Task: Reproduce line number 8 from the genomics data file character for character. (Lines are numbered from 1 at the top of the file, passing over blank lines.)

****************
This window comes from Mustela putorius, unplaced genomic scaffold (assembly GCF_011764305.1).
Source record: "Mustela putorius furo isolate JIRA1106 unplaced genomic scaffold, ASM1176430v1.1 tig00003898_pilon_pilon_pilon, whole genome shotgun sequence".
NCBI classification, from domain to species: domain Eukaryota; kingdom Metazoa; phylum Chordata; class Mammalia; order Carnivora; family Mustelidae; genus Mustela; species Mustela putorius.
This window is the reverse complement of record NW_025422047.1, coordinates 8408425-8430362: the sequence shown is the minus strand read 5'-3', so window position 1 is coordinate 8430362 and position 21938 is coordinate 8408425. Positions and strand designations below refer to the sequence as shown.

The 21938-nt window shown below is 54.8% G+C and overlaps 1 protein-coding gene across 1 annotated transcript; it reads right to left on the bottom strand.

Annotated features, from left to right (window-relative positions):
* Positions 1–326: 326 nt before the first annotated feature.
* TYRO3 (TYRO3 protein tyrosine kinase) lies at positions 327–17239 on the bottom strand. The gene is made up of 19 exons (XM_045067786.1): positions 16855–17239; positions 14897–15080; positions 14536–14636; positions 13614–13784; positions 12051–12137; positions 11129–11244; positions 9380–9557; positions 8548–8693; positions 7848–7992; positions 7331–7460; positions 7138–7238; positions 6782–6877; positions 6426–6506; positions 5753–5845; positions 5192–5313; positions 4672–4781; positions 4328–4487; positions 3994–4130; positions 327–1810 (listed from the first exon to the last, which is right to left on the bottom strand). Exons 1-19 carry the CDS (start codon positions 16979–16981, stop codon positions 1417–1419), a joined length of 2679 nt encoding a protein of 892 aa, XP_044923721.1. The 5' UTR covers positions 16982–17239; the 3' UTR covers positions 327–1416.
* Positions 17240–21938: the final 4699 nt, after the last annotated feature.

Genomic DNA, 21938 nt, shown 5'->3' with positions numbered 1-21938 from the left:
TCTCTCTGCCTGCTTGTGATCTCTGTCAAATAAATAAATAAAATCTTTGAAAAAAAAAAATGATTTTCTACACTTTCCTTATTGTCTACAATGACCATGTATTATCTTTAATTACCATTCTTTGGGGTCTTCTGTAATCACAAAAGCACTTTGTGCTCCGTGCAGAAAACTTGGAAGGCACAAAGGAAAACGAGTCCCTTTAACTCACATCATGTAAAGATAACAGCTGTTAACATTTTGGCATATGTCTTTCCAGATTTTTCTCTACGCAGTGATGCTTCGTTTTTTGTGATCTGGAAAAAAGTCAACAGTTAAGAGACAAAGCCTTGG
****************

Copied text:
* TYRO3 (TYRO3 protein tyrosine kinase) lies at positions 327–17239 on the bottom strand. The gene is made up of 19 exons (XM_045067786.1): positions 16855–17239; positions 14897–15080; positions 14536–14636; positions 13614–13784; positions 12051–12137; positions 11129–11244; positions 9380–9557; positions 8548–8693; positions 7848–7992; positions 7331–7460; positions 7138–7238; positions 6782–6877; positions 6426–6506; positions 5753–5845; positions 5192–5313; positions 4672–4781; positions 4328–4487; positions 3994–4130; positions 327–1810 (listed from the first exon to the last, which is right to left on the bottom strand). Exons 1-19 carry the CDS (start codon positions 16979–16981, stop codon positions 1417–1419), a joined length of 2679 nt encoding a protein of 892 aa, XP_044923721.1. The 5' UTR covers positions 16982–17239; the 3' UTR covers positions 327–1416.